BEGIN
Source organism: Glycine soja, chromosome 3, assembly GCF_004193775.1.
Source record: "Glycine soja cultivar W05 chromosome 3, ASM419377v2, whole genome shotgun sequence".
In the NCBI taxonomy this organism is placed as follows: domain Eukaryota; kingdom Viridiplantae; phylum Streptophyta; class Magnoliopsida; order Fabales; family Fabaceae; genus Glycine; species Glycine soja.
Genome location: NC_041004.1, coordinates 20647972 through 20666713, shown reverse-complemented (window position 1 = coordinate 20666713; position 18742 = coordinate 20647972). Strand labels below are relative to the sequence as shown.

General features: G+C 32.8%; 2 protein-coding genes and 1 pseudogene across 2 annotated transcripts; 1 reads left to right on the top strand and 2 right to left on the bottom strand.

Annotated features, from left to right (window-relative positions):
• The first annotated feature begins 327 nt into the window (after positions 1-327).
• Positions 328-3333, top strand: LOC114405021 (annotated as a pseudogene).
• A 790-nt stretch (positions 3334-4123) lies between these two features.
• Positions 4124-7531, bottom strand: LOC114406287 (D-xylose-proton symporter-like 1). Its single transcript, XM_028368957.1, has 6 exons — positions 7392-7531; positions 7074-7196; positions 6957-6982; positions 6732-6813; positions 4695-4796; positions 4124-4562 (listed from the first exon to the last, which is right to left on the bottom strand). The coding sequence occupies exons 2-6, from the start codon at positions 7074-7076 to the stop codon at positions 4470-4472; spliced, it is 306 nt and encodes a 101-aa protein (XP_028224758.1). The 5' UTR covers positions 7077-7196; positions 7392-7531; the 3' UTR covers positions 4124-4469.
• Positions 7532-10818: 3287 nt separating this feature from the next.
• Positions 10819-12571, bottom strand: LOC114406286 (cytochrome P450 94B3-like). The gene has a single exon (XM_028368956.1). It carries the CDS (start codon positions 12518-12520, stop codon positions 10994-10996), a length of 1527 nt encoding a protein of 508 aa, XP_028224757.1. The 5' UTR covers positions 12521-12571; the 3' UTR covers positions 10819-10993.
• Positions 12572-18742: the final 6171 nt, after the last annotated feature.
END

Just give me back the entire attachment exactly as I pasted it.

Source organism: Glycine soja, chromosome 3, assembly GCF_004193775.1.
Source record: "Glycine soja cultivar W05 chromosome 3, ASM419377v2, whole genome shotgun sequence".
In the NCBI taxonomy this organism is placed as follows: domain Eukaryota; kingdom Viridiplantae; phylum Streptophyta; class Magnoliopsida; order Fabales; family Fabaceae; genus Glycine; species Glycine soja.
Genome location: NC_041004.1, coordinates 20647972 through 20666713, shown reverse-complemented (window position 1 = coordinate 20666713; position 18742 = coordinate 20647972). Strand labels below are relative to the sequence as shown.

General features: G+C 32.8%; 2 protein-coding genes and 1 pseudogene across 2 annotated transcripts; 1 reads left to right on the top strand and 2 right to left on the bottom strand.

Annotated features, from left to right (window-relative positions):
• The first annotated feature begins 327 nt into the window (after positions 1-327).
• Positions 328-3333, top strand: LOC114405021 (annotated as a pseudogene).
• A 790-nt stretch (positions 3334-4123) lies between these two features.
• Positions 4124-7531, bottom strand: LOC114406287 (D-xylose-proton symporter-like 1). Its single transcript, XM_028368957.1, has 6 exons — positions 7392-7531; positions 7074-7196; positions 6957-6982; positions 6732-6813; positions 4695-4796; positions 4124-4562 (listed from the first exon to the last, which is right to left on the bottom strand). The coding sequence occupies exons 2-6, from the start codon at positions 7074-7076 to the stop codon at positions 4470-4472; spliced, it is 306 nt and encodes a 101-aa protein (XP_028224758.1). The 5' UTR covers positions 7077-7196; positions 7392-7531; the 3' UTR covers positions 4124-4469.
• Positions 7532-10818: 3287 nt separating this feature from the next.
• Positions 10819-12571, bottom strand: LOC114406286 (cytochrome P450 94B3-like). The gene has a single exon (XM_028368956.1). It carries the CDS (start codon positions 12518-12520, stop codon positions 10994-10996), a length of 1527 nt encoding a protein of 508 aa, XP_028224757.1. The 5' UTR covers positions 12521-12571; the 3' UTR covers positions 10819-10993.
• Positions 12572-18742: the final 6171 nt, after the last annotated feature.